I'll never know why this girl wanted to control a small child that day – perhaps it had been a power trip or something more sinister roiling in her sick mind. I sincerely hope this was a one-off for her, but I suspect not. Even at six, I could feel her visceral and utter need for complete control.
This girl was not a transgender person.
She wasn’t a boy.
I doubt if she was even gay.
But she was a seriously disturbed young woman who had every right to be in that ladies’ room. She could have done anything to me there, even kill me. No law could have kept her from doing just about anything to me.
I believe the national conversation should shift away from enacting laws designed specifically to discriminate against transgender people – who are no more likely to molest children than anyone else – and encouraging parents to use common sense with their children.
This is an instance when helicoptering is a good thing.
Small children should not be dropped off in public places without adult supervision; I’m not sure what my stepfather was thinking.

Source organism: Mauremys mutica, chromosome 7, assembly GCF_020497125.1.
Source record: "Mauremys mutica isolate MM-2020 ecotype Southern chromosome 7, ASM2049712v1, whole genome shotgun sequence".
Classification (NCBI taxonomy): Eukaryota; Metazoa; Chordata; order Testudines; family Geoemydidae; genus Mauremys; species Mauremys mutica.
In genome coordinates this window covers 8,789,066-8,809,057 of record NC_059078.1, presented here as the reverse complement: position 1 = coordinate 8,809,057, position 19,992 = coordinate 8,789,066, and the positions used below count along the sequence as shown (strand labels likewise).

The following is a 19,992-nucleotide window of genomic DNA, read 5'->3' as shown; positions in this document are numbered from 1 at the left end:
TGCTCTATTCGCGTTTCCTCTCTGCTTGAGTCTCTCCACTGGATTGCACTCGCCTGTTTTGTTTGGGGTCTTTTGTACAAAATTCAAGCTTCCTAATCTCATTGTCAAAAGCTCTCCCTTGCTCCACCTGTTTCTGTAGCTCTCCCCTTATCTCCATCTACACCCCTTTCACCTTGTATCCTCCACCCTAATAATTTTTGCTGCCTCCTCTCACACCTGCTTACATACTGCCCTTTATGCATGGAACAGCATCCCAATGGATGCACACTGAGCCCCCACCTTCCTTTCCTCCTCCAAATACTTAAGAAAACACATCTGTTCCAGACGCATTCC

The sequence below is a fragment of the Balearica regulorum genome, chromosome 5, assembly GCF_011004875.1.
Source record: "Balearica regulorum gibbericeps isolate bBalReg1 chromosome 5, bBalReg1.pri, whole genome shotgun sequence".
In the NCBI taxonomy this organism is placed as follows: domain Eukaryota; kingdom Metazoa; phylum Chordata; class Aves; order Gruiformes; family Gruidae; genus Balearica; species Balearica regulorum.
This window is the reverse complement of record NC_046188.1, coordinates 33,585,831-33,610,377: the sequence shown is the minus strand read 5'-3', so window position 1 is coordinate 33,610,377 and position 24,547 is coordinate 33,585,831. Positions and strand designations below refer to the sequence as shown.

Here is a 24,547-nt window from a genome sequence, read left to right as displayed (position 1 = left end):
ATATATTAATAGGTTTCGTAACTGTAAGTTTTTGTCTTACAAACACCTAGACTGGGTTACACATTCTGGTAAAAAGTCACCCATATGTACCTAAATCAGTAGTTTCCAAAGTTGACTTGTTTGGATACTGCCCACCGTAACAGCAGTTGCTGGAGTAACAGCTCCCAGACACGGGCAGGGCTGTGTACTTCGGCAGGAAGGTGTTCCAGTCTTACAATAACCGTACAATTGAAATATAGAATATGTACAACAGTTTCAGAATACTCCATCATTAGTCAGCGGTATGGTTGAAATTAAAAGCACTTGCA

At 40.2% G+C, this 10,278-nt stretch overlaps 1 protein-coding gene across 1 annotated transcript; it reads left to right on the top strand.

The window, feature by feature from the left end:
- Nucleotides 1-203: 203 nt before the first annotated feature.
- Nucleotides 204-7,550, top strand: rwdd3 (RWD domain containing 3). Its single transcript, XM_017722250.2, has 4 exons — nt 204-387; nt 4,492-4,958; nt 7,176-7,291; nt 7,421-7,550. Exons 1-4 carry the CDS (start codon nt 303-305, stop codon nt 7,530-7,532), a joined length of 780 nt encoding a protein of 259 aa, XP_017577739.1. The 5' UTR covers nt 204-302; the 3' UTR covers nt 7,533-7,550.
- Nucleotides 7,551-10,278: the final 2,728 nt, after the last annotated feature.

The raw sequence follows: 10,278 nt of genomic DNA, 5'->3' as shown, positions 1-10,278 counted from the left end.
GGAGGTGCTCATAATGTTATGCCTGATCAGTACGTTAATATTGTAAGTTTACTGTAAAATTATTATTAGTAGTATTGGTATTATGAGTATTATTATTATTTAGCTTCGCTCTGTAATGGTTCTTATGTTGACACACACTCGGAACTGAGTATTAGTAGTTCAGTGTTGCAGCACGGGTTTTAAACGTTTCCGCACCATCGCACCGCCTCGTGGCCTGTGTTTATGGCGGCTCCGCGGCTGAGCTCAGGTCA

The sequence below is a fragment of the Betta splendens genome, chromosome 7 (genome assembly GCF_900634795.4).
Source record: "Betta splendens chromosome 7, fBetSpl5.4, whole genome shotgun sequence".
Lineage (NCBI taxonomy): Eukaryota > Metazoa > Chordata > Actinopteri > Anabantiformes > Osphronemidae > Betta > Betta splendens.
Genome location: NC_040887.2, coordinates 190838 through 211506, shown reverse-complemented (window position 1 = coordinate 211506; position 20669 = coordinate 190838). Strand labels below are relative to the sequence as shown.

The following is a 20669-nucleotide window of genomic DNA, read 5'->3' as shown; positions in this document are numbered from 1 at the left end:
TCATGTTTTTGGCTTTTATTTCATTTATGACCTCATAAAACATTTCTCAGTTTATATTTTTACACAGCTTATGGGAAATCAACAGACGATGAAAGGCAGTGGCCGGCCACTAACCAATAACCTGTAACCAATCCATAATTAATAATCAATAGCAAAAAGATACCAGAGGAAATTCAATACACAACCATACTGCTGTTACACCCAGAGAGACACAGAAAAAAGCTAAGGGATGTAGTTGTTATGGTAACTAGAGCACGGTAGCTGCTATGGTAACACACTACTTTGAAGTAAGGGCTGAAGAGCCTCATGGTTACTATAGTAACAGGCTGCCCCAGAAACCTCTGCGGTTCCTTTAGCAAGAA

While it was a different time, and parents overall were more hands off, I was much too young to be left in a movie theater by myself. I simply didn’t have the maturity or the physical strength to fend off my captor.
To be on the safe side, small children should always be accompanied by an adult in public places and public restrooms.
However, totally unenforceable public restroom law, current and proposed, is just a smokescreen designed by the far right to discriminate against the transgender community and has nothing to do with protecting children.
Only parents and caretakers can protect their small children from predators.